That ability to handle multiple data types (alphanumeric characters, images, voice, spatial data, etc) has a growing value, and the emergence of important new data types often provide niche opportunities.
The successor to the object databases as a relational challenger must be XML databases. These are specifically designed to deal with the structure of XML documents, resulting in a capacity to deliver faster XML performance than relational products, with much less associated administration.
With an XML database, “you can get many benefits of using a DBMS without going through the agonies of data modelling, database design and performance tuning that relational DBMS-based applications traditionally suffer,” says Mike Champion, a senior research and development advisor for new technologies at Software AG, which produces the Tamino XML database.
However, analysts depict a narrow future for the XML database. Mike Gilpin, a research director at Forrester Research, says that the problem for XML database vendors is that there is simply little need for them because of the way in which XML is being deployed. “SQL is for data and XML is for data in motion,” says Gilpin. He explains: “If you look at where XML is having an impact in the market, it’s where data is moving from one place to another.”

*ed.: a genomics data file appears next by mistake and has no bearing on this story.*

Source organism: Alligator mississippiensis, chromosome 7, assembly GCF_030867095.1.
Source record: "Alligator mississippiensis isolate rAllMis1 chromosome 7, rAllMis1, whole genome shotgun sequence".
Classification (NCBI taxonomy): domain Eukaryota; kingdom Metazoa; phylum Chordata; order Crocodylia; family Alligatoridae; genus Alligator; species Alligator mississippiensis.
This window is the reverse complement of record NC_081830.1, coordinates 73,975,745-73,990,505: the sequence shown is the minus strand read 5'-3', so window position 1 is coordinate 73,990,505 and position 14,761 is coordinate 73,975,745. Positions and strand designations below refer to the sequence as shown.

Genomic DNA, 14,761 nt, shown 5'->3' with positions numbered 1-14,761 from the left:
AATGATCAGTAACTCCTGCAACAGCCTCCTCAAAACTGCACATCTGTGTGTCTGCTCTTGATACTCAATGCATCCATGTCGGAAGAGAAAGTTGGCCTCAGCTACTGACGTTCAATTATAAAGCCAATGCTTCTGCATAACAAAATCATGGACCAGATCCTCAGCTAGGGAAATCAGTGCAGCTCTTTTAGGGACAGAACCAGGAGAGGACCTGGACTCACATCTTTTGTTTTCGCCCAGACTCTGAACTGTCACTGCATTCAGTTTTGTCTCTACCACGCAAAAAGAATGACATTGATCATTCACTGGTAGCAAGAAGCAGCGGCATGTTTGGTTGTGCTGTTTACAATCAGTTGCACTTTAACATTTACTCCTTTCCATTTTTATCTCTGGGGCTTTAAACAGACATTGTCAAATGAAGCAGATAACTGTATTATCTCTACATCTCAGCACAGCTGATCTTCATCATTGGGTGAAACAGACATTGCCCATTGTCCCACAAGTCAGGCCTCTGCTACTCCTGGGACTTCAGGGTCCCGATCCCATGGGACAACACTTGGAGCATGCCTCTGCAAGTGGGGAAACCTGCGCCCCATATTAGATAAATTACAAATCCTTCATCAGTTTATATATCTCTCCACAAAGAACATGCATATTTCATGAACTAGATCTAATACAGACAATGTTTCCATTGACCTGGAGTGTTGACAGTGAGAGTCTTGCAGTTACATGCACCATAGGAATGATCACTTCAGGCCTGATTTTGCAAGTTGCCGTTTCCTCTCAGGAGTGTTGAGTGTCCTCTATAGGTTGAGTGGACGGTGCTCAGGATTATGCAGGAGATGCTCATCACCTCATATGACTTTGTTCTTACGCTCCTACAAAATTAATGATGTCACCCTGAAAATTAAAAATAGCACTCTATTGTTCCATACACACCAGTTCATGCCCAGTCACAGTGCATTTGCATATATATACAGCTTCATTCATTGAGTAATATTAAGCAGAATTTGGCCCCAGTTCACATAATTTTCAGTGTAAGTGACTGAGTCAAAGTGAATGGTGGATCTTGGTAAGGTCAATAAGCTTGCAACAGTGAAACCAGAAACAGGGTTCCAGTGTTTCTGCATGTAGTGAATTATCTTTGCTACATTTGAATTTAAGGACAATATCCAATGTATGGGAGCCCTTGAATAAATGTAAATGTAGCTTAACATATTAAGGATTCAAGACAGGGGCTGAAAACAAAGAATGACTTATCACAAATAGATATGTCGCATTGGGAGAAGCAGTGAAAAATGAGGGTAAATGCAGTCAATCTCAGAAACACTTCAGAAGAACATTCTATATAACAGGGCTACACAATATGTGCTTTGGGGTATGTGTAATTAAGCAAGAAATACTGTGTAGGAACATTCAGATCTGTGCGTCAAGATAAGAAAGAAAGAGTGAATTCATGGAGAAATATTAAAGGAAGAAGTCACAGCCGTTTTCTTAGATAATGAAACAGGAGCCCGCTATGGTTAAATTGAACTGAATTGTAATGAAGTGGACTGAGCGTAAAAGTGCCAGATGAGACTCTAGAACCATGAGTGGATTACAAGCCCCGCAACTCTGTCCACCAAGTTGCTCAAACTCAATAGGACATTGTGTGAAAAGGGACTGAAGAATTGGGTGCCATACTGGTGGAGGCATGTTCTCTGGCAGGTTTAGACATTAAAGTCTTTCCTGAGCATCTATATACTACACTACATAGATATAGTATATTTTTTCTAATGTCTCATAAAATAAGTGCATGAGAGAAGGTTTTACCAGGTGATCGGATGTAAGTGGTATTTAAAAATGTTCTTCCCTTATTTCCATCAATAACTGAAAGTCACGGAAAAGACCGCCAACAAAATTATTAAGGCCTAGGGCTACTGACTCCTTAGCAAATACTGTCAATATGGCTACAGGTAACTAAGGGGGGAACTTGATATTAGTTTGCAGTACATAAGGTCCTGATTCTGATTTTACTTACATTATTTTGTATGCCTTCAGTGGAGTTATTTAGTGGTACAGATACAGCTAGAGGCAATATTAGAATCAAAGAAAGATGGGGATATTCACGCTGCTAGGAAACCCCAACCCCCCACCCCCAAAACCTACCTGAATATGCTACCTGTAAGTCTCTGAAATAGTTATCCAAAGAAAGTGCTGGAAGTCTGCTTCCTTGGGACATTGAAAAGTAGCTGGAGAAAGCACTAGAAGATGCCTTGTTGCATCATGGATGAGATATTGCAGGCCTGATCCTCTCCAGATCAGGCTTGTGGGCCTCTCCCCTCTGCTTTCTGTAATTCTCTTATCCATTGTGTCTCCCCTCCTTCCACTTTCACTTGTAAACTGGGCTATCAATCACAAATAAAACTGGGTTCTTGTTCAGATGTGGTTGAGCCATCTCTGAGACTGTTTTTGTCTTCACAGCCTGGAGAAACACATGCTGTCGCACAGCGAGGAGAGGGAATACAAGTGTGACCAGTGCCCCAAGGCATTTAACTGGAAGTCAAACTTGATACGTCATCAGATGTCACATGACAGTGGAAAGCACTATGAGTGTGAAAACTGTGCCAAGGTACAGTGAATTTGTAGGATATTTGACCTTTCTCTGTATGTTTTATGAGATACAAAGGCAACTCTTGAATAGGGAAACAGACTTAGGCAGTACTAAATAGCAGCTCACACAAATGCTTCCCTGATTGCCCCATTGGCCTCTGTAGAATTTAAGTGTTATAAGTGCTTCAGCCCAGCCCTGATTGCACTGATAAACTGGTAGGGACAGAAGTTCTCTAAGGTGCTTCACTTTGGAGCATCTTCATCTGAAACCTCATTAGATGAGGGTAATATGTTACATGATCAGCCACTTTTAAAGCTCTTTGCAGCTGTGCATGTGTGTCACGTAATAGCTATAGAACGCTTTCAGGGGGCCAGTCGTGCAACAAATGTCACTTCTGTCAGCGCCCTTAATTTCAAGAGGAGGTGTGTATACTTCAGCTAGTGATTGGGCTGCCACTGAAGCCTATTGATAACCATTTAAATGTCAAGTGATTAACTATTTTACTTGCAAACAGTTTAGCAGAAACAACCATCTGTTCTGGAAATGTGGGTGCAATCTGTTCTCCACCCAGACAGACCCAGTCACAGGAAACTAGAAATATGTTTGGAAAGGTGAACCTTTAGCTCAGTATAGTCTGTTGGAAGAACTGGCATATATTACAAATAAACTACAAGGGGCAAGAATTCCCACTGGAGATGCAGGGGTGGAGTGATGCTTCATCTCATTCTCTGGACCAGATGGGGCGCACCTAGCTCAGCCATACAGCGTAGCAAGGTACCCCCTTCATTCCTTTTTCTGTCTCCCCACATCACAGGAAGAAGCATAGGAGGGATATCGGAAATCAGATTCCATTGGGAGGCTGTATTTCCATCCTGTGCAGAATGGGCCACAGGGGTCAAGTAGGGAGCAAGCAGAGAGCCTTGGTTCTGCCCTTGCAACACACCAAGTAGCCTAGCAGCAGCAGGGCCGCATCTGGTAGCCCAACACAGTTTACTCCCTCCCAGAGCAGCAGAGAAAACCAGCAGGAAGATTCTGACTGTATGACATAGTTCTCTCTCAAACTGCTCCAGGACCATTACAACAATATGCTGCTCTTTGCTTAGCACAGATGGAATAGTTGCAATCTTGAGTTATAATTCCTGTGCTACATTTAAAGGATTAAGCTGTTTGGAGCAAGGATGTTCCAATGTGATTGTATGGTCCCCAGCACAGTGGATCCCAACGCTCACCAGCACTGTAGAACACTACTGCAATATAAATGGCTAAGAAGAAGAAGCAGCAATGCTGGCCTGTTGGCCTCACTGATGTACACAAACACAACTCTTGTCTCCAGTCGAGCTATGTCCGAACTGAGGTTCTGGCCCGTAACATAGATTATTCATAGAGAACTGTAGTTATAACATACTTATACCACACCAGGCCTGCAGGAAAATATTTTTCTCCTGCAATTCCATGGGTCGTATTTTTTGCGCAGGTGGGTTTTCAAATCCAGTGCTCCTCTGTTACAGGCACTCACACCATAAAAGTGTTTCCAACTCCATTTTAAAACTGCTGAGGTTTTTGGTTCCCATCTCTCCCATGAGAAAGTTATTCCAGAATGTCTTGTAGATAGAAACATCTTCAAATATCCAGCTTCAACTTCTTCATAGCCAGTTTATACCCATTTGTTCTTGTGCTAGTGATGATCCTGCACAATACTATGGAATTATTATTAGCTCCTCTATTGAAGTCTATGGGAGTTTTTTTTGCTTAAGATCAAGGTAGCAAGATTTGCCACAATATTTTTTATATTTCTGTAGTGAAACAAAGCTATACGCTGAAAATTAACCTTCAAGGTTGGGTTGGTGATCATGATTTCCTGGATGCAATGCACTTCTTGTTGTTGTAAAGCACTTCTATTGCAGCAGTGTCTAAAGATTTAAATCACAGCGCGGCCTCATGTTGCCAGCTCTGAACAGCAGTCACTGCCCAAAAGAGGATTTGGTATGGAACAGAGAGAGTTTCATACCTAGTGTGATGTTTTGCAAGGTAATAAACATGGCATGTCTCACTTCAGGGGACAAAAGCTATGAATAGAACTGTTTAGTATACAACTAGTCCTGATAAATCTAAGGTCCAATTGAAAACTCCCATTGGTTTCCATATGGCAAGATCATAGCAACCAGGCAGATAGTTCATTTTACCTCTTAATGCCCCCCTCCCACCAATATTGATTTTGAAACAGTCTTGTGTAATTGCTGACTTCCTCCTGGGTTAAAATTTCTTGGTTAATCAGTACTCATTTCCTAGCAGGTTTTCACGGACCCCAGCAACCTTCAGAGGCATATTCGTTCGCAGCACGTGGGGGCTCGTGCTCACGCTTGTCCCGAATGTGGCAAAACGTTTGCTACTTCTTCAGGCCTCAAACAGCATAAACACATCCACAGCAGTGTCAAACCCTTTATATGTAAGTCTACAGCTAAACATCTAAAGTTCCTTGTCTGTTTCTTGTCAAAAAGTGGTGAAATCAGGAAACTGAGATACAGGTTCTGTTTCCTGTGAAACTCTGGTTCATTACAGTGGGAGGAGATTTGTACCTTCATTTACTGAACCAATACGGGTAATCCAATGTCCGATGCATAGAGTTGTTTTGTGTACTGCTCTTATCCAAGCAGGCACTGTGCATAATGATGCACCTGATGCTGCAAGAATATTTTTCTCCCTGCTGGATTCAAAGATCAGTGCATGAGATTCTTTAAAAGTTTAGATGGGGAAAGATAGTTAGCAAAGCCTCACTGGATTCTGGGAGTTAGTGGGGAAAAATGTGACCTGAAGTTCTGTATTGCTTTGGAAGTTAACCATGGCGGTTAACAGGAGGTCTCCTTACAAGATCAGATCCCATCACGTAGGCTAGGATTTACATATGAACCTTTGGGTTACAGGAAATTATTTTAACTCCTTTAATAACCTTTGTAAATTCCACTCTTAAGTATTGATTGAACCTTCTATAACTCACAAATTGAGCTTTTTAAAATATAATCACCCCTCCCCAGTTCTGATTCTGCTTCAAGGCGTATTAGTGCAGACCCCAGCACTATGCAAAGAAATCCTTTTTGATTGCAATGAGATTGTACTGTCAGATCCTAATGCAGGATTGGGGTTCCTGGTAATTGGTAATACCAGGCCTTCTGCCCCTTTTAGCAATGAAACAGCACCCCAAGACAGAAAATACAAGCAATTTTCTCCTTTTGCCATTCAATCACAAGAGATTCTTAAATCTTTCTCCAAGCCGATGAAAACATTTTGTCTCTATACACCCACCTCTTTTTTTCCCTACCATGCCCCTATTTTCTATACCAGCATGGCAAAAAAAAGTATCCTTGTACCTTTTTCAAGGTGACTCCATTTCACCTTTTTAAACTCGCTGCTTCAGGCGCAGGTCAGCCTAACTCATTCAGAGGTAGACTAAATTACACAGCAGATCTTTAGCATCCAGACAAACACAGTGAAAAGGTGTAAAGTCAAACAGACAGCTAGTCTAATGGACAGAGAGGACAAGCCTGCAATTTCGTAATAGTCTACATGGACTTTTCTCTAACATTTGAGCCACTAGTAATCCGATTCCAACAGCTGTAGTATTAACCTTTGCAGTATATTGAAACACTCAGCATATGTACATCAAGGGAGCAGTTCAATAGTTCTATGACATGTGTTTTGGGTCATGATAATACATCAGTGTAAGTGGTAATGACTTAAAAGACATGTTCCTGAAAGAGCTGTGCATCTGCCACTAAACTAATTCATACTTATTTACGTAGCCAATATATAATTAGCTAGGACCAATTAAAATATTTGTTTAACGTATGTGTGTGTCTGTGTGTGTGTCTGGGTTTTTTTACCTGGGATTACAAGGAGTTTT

Gilpin concludes that XML databases will therefore only have a niche role as a means of holding XML data temporarily as it is shuttled from one application to another. The existing RDBMS vendors have already implemented XML data type-support in their products, re-enforcing the notion that they are able to constantly augment the relational underpinnings with enhance-ments that support new demands.
Building on an ageing foundation is not everyone’s notion of how database technology should develop.
Lazy Software founder Simon Williams advocates the Associative Model of Data. This offers a more flexible architecture than relational models and can dramatically reduce development times, claims Williams.